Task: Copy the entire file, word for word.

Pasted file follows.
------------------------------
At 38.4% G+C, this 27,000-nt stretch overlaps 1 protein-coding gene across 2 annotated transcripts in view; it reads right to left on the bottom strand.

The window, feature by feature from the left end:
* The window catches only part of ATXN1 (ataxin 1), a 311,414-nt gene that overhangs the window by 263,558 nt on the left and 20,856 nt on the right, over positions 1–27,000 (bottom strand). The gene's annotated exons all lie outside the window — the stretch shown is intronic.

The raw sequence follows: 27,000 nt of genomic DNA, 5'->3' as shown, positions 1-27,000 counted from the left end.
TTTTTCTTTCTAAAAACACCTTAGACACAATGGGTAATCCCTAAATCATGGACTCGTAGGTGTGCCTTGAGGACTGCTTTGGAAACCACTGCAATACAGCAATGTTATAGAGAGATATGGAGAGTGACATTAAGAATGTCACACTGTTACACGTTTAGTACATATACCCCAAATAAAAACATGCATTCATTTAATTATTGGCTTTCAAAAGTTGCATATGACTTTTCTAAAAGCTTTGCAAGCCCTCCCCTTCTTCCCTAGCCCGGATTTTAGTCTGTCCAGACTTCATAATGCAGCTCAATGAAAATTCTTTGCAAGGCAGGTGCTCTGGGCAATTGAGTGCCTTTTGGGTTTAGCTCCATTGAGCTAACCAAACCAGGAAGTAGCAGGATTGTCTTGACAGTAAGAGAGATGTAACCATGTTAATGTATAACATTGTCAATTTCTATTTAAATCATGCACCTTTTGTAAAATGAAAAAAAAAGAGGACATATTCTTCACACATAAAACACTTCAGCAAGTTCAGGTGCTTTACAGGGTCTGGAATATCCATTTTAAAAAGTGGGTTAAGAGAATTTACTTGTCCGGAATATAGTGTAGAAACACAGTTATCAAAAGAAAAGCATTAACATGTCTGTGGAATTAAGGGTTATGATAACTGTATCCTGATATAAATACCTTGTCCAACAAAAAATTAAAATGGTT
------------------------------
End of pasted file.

At 38.4% G+C, this 27,000-nt stretch overlaps 1 protein-coding gene across 2 annotated transcripts in view; it reads right to left on the bottom strand.

The window, feature by feature from the left end:
* The window catches only part of ATXN1 (ataxin 1), a 311,414-nt gene that overhangs the window by 263,558 nt on the left and 20,856 nt on the right, over positions 1–27,000 (bottom strand). The gene's annotated exons all lie outside the window — the stretch shown is intronic.

The raw sequence follows: 27,000 nt of genomic DNA, 5'->3' as shown, positions 1-27,000 counted from the left end.
TTTTTCTTTCTAAAAACACCTTAGACACAATGGGTAATCCCTAAATCATGGACTCGTAGGTGTGCCTTGAGGACTGCTTTGGAAACCACTGCAATACAGCAATGTTATAGAGAGATATGGAGAGTGACATTAAGAATGTCACACTGTTACACGTTTAGTACATATACCCCAAATAAAAACATGCATTCATTTAATTATTGGCTTTCAAAAGTTGCATATGACTTTTCTAAAAGCTTTGCAAGCCCTCCCCTTCTTCCCTAGCCCGGATTTTAGTCTGTCCAGACTTCATAATGCAGCTCAATGAAAATTCTTTGCAAGGCAGGTGCTCTGGGCAATTGAGTGCCTTTTGGGTTTAGCTCCATTGAGCTAACCAAACCAGGAAGTAGCAGGATTGTCTTGACAGTAAGAGAGATGTAACCATGTTAATGTATAACATTGTCAATTTCTATTTAAATCATGCACCTTTTGTAAAATGAAAAAAAAAGAGGACATATTCTTCACACATAAAACACTTCAGCAAGTTCAGGTGCTTTACAGGGTCTGGAATATCCATTTTAAAAAGTGGGTTAAGAGAATTTACTTGTCCGGAATATAGTGTAGAAACACAGTTATCAAAAGAAAAGCATTAACATGTCTGTGGAATTAAGGGTTATGATAACTGTATCCTGATATAAATACCTTGTCCAACAAAAAATTAAAATGGTT